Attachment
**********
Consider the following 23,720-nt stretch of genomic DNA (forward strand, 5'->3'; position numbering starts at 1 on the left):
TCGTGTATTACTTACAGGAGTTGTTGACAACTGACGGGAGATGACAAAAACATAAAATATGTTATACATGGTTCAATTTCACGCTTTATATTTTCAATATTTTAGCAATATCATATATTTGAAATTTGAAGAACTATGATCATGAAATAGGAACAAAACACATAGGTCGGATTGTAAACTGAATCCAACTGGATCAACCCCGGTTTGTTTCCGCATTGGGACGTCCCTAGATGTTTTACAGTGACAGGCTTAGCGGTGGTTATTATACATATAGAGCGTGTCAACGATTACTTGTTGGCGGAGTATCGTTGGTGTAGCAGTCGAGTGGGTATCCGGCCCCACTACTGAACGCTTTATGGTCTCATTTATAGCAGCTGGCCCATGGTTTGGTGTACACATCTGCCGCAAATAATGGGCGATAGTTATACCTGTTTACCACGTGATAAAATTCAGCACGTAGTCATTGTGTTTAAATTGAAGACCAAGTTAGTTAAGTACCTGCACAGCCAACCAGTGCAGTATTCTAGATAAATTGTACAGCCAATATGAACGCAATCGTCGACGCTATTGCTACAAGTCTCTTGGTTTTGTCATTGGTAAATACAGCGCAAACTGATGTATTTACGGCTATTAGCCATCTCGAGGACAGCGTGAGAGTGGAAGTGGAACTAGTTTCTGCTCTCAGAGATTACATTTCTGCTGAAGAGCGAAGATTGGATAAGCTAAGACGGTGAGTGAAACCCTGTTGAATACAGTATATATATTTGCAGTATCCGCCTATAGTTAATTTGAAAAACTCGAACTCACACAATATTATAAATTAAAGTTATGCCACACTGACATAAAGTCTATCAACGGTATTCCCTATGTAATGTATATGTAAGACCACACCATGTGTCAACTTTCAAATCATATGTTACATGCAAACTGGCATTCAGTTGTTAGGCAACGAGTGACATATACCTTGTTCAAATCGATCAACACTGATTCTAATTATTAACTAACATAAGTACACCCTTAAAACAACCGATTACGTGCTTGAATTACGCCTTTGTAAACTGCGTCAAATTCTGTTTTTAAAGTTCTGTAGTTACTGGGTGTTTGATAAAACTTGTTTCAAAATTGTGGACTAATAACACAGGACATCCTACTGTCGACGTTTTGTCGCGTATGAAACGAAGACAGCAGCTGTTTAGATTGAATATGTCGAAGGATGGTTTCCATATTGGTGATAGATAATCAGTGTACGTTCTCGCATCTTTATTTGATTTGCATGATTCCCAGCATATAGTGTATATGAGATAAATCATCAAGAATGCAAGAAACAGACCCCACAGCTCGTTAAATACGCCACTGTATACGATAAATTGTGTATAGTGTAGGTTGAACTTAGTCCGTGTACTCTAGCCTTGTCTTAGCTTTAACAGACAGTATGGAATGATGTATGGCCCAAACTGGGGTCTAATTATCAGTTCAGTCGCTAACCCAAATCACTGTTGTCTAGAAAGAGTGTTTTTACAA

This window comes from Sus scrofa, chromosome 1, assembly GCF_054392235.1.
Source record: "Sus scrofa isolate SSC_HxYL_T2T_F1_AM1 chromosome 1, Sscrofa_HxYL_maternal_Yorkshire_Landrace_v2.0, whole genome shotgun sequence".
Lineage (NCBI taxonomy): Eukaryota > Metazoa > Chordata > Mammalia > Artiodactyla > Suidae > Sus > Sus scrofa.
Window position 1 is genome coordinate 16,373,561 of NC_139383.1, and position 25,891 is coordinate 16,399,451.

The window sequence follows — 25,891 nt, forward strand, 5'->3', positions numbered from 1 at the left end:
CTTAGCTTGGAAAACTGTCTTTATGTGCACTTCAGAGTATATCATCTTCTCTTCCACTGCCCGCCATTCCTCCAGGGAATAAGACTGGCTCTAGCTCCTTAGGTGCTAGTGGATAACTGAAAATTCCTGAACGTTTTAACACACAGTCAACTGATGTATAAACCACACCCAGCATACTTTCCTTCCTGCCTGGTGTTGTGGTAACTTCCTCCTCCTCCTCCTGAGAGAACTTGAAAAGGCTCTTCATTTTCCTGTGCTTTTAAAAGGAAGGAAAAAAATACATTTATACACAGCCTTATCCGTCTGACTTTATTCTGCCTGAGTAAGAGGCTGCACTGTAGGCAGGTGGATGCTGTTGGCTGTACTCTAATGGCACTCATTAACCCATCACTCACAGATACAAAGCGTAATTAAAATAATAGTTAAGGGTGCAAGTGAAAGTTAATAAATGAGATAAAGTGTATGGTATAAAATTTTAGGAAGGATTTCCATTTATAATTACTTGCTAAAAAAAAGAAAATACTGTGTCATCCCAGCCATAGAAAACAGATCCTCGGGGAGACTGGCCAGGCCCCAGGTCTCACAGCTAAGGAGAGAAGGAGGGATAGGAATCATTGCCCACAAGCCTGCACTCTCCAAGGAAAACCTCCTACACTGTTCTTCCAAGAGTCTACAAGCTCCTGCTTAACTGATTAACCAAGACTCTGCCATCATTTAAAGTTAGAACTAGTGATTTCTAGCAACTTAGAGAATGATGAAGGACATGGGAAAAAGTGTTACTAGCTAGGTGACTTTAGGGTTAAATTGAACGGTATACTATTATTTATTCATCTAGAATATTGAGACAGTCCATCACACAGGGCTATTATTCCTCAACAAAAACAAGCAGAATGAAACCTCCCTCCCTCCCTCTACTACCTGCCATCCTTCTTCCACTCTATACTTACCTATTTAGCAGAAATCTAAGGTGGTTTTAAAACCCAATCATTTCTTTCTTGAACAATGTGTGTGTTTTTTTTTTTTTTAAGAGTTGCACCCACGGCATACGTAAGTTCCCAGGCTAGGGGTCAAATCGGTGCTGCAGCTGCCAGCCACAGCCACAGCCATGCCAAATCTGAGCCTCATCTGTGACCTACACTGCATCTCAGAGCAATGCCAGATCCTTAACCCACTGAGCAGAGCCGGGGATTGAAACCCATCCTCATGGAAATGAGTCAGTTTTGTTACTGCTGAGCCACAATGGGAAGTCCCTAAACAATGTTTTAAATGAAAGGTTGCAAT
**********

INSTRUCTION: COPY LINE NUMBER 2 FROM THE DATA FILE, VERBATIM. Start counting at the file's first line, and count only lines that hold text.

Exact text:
TCGTGTATTACTTACAGGAGTTGTTGACAACTGACGGGAGATGACAAAAACATAAAATATGTTATACATGGTTCAATTTCACGCTTTATATTTTCAATATTTTAGCAATATCATATATTTGAAATTTGAAGAACTATGATCATGAAATAGGAACAAAACACATAGGTCGGATTGTAAACTGAATCCAACTGGATCAACCCCGGTTTGTTTCCGCATTGGGACGTCCCTAGATGTTTTACAGTGACAGGCTTAGCGGTGGTTATTATACATATAGAGCGTGTCAACGATTACTTGTTGGCGGAGTATCGTTGGTGTAGCAGTCGAGTGGGTATCCGGCCCCACTACTGAACGCTTTATGGTCTCATTTATAGCAGCTGGCCCATGGTTTGGTGTACACATCTGCCGCAAATAATGGGCGATAGTTATACCTGTTTACCACGTGATAAAATTCAGCACGTAGTCATTGTGTTTAAATTGAAGACCAAGTTAGTTAAGTACCTGCACAGCCAACCAGTGCAGTATTCTAGATAAATTGTACAGCCAATATGAACGCAATCGTCGACGCTATTGCTACAAGTCTCTTGGTTTTGTCATTGGTAAATACAGCGCAAACTGATGTATTTACGGCTATTAGCCATCTCGAGGACAGCGTGAGAGTGGAAGTGGAACTAGTTTCTGCTCTCAGAGATTACATTTCTGCTGAAGAGCGAAGATTGGATAAGCTAAGACGGTGAGTGAAACCCTGTTGAATACAGTATATATATTTGCAGTATCCGCCTATAGTTAATTTGAAAAACTCGAACTCACACAATATTATAAATTAAAGTTATGCCACACTGACATAAAGTCTATCAACGGTATTCCCTATGTAATGTATATGTAAGACCACACCATGTGTCAACTTTCAAATCATATGTTACATGCAAACTGGCATTCAGTTGTTAGGCAACGAGTGACATATACCTTGTTCAAATCGATCAACACTGATTCTAATTATTAACTAACATAAGTACACCCTTAAAACAACCGATTACGTGCTTGAATTACGCCTTTGTAAACTGCGTCAAATTCTGTTTTTAAAGTTCTGTAGTTACTGGGTGTTTGATAAAACTTGTTTCAAAATTGTGGACTAATAACACAGGACATCCTACTGTCGACGTTTTGTCGCGTATGAAACGAAGACAGCAGCTGTTTAGATTGAATATGTCGAAGGATGGTTTCCATATTGGTGATAGATAATCAGTGTACGTTCTCGCATCTTTATTTGATTTGCATGATTCCCAGCATATAGTGTATATGAGATAAATCATCAAGAATGCAAGAAACAGACCCCACAGCTCGTTAAATACGCCACTGTATACGATAAATTGTGTATAGTGTAGGTTGAACTTAGTCCGTGTACTCTAGCCTTGTCTTAGCTTTAACAGACAGTATGGAATGATGTATGGCCCAAACTGGGGTCTAATTATCAGTTCAGTCGCTAACCCAAATCACTGTTGTCTAGAAAGAGTGTTTTTACAA